Animal Collective is as strange a young rock band as New York has ever known. They play music full of psychedelic noise, with peculiar vocals arranged in choral yelps. They answer to cryptic character names—Avey Tare, Panda Bear, Geologist, and Deacon—and have been known to dress as giant turtles and rabbits with bloody fur.
They also managed to draw 3,500 people to South Street Seaport for a concert this summer. Some were clearly tourists lured by tall ships and shopping, but most were fervid music scenesters eager to hear what one of New York’s underground treasures would do next.
In typical Animal Collective fashion, the show was a mess. One member of the band flailed around while screaming and banging on things (some of them drums). Another stood behind a mixer, turning knobs and singing gorgeous harmonies worthy of the Beach Boys at their most ornate. Yet another sat on the stage with a spelunking lamp on his head. But amid this chaos of sights and sounds, they crafted a musical experience that proved transporting to those who managed to pay close attention. (Among them were Sofia Coppola and the Brazilian sixties-rock legend Caetano Veloso, who went shopping for Animal Collective CDs the next day.)
That same otherworldly quality infuses Strawberry Jam, Animal Collective’s sixth album since starting out in New York in 2000. In its early days, the band was at the forefront of “freak folk,” a movement that laid gentle folksy murmurings against experimental musical backdrops. Since then, Animal Collective has evolved; its songs continue to meander and digress, but the mania seems driven by a greater sense of purpose. All their howls and moans and unusual tones from synthesizers and guitars coalesce into hooks that hint tantalizingly at pop.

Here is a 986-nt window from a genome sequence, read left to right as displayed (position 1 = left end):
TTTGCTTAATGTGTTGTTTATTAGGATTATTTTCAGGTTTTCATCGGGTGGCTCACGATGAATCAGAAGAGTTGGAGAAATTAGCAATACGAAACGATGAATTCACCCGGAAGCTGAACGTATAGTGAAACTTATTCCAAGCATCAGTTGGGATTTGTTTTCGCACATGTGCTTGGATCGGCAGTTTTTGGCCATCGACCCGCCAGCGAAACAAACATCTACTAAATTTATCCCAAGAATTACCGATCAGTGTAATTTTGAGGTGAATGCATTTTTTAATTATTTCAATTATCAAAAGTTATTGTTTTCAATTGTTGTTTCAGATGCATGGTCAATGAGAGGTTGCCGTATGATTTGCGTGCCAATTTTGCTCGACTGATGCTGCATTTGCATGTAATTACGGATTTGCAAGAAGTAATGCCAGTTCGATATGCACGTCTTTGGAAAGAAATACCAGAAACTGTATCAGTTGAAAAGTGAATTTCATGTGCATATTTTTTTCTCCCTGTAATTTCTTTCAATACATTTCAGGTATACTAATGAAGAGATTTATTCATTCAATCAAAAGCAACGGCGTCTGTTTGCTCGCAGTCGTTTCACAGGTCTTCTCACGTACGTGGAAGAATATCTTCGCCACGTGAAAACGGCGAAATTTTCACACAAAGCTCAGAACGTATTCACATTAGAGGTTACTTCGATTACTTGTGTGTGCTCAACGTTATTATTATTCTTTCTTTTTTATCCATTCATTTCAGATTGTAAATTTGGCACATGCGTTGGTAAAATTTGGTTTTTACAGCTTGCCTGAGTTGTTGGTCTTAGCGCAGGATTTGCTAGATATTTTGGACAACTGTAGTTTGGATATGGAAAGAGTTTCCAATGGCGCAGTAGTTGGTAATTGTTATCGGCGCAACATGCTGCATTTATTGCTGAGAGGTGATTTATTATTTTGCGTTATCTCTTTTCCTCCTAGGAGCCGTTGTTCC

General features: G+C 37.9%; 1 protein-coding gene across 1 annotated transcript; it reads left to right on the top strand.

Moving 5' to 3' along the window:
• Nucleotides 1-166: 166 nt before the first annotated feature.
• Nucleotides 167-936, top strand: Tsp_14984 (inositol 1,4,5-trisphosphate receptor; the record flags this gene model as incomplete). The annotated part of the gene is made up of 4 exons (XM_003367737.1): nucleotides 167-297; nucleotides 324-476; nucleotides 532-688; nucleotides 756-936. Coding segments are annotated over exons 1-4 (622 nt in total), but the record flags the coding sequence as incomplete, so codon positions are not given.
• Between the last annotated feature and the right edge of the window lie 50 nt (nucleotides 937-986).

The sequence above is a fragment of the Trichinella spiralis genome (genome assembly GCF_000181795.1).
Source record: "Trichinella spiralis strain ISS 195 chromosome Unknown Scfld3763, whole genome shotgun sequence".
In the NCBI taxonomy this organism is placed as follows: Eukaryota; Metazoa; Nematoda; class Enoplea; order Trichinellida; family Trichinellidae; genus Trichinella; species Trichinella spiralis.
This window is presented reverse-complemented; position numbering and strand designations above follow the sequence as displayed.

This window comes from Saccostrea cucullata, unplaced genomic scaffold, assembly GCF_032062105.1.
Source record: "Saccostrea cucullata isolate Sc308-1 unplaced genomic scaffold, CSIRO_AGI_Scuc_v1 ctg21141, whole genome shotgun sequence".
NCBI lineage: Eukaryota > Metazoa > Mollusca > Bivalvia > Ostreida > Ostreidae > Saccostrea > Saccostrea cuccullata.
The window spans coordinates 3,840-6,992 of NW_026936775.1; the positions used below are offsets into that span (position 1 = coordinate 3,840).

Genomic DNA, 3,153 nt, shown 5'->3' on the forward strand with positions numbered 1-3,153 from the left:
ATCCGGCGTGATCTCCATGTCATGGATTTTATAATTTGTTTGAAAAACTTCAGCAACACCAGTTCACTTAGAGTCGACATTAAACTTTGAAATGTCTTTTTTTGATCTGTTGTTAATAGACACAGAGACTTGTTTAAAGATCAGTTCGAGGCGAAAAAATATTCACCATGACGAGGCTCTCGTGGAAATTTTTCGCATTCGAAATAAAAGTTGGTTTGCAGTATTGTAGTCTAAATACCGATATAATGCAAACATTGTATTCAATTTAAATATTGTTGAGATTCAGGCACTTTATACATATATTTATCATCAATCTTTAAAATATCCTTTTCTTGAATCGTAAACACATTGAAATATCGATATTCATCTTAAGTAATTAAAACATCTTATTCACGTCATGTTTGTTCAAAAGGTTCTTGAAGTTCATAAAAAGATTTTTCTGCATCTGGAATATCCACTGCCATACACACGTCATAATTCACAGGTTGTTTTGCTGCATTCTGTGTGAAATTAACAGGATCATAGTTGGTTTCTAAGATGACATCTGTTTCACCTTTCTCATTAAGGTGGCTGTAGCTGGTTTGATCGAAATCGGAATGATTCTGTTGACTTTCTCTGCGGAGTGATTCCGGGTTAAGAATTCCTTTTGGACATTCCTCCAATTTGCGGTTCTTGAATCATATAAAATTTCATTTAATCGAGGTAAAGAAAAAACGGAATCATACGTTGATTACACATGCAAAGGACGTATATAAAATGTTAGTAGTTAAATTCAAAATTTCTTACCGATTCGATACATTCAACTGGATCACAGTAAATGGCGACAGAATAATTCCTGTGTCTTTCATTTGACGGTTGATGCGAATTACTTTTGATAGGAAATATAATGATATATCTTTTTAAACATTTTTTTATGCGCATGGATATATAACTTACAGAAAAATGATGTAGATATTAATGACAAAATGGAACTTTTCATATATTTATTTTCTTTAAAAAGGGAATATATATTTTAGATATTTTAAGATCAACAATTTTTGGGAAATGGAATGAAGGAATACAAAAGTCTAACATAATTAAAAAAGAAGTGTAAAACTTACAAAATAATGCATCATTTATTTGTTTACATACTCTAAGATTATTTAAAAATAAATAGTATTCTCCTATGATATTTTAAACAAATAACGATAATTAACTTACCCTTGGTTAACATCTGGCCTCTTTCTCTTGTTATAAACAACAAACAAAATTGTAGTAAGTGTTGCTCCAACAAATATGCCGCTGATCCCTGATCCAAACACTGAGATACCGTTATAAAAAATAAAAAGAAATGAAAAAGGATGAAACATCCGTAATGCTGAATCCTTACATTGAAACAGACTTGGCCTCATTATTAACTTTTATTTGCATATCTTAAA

Sitting in a coffee shop in Dumbo, the four surprisingly shy guys in Animal Collective looked bewildered as they tried to explain their sound to me. Two of them described the new song “Unsolved Mysteries” as a “spinning wheel at the top of a pyramid.” Another new one, “Cuckoo Cuckoo,” strikes them all as a “ghost-style song.” Then, between fits of patting his hands on his legs like a twitchy child, Avey Tare piped up: “Sometimes we joke that our music sounds like it does because we all think it sounds one way when it sounds completely different to each other. There are a lot of times when we’ve written a song and it takes so long to realize that we all had a different idea of what the rhythm or melody of the song was.”
The Animal Collective sound is so hard to pin down because it offers no easy reference points to other bands. After a decade during which the most popular New York bands have meticulously mimicked their forebears, Animal Collective has flourished, in part, by letting their roots grow wild and untamed.